Riki Park - Graduate Acupuncturist

Riki Park - Graduate Acupuncturist

28 May 2018

Riki Park - Acupuncturist 

Congratulations to Riki Park who recently graduated with his Bachelor of Heath Science in Acupuncture after 4 years of Tertiary study at the New Zealand School of Acupuncture and Traditional Chinese Medicine. Riki gives us an open account of his journey towards this great achievement.



What was your reason or what prompted you to follow the course of study you did?

"I had worked in forestry for numerous years and loved it. When we down-sized our workforce and I saw the pain and sadness caused to those that were let go, it left a bitter taste in my mouth, and I eventually left. I decided to work in Tasman and although the money was good, there was no life balance. I started becoming angry and grumpy, like many on the paper machines, and this was affecting my family. An opportunity came up to leave and I thought about what I really wanted to do in life. I looked around at our people and saw many health problems, people my age looking like kaumatua, many dying in their early sixties, there are chronic muscular issues, widespread obesity, respiratory problems and many others. They say that the smell of Tasman is the smell of money, but it has been slowly but surely killing our people since the 1950’s. That is when I decided to explore the fields of health. I looked at the fields of physiotherapy, osteopathy, chiropractic’s and acupuncture. I decided on acupuncture because of its holistic approach that is, looking at a person’s overall health and treating from that perspective. I read that in China blind people perform acupuncture and thought if a blind man can do acupuncture, surely, I can do it"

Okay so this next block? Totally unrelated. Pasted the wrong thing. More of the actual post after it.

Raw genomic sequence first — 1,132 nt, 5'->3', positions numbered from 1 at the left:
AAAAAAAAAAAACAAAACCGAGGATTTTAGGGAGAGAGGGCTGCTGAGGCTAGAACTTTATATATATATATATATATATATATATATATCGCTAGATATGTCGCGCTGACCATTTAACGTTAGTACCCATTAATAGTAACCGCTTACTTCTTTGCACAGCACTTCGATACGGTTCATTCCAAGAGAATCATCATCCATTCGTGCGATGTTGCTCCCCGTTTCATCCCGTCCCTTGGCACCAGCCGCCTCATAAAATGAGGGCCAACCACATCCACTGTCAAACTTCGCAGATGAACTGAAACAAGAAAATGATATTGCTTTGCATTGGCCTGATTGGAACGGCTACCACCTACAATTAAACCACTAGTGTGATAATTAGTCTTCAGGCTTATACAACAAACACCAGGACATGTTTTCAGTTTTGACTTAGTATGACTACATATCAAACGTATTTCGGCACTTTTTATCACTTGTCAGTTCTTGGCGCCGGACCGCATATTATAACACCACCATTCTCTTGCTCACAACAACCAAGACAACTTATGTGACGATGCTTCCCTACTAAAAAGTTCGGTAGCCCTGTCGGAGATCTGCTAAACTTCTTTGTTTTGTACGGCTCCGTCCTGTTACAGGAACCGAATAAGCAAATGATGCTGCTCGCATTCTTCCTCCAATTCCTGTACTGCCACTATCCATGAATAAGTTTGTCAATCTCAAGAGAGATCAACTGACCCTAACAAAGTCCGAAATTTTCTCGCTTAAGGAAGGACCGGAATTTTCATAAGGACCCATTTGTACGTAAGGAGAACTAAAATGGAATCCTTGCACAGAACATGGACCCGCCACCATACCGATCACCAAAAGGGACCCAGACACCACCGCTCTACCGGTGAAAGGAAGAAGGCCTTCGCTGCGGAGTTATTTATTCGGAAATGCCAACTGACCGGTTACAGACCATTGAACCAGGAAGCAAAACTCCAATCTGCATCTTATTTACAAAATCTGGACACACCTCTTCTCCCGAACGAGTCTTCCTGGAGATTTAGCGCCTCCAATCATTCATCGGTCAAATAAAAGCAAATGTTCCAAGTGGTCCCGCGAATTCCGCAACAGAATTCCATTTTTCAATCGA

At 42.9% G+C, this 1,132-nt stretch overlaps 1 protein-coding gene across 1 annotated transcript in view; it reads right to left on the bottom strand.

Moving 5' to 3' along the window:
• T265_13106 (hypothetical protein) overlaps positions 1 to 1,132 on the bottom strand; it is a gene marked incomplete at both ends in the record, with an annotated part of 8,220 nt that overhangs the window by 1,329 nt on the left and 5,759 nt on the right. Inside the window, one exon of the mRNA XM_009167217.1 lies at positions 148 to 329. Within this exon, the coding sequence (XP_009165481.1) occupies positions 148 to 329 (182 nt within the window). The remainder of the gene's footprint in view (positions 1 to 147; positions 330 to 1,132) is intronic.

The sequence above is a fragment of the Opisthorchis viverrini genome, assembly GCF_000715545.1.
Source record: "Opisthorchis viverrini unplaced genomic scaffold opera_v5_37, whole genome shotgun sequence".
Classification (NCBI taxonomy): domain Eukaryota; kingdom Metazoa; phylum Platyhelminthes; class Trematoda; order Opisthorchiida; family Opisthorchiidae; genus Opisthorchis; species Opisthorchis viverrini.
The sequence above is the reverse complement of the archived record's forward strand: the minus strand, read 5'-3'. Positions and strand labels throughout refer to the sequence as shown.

How did you find it?

"The study of acupuncture was hard but interesting. It has been used in China for over 2000 years and is one of the oldest forms of medicine in the world. Over 50% of the course was western medicine; anatomy, physiology, pathophysiology and pharmacology, which was gruelling but necessary as it allows you to be able to identify potentially serious problems that need referral and to understand diseases from a western perspective. The highlights of the course were treating patients at the school clinic, treating pregnant women at the Hutt hospital and treating women prisoners at the Arohata prison."


What are you doing now as a result of your study?  

"I am currently practicing at a clinic in Wellington (1.5 days a week) and also setting up a practice in Titahi Bay, trying to build a client base. I am also providing a marae-based clinic at Tukorehe marae. My aim is to come home to treat but I am waiting for our potiki to complete his schooling, he is in year 12. The time in Wellington will allow me to further develop my skills prior to coming home."


Any words of wisdom or advice for others contemplating Tertiary study or a similar course of study?

"Find out what your passion in life is. Once you have found what you are passionate about, choosing the right course of study will be easier. The obstacles of the course will, although hard, be easier to overcome, due to the knowledge that at the end of your studies you will be doing something you love to do. When you are unsure, or stuck, ask for clarification, ask for help. Most people are willing to help. There are those amongst your iwi that have been in your position, or similar a position, and are willing to help. That’s what whanau are for, and social media means we’re only a click away.”


Is there anything anything else you would like say?

"E mihi kau ana ki oku Rangatira e noho na i runga i te poari o Tuwharetoa Settlement Trust mo a koutou tautoko me te koha aroha mo taku nei haerenga. Ki a koe hoki e te tuahine, e Elaine, mo to mahi. Mauri ora ki a koutou."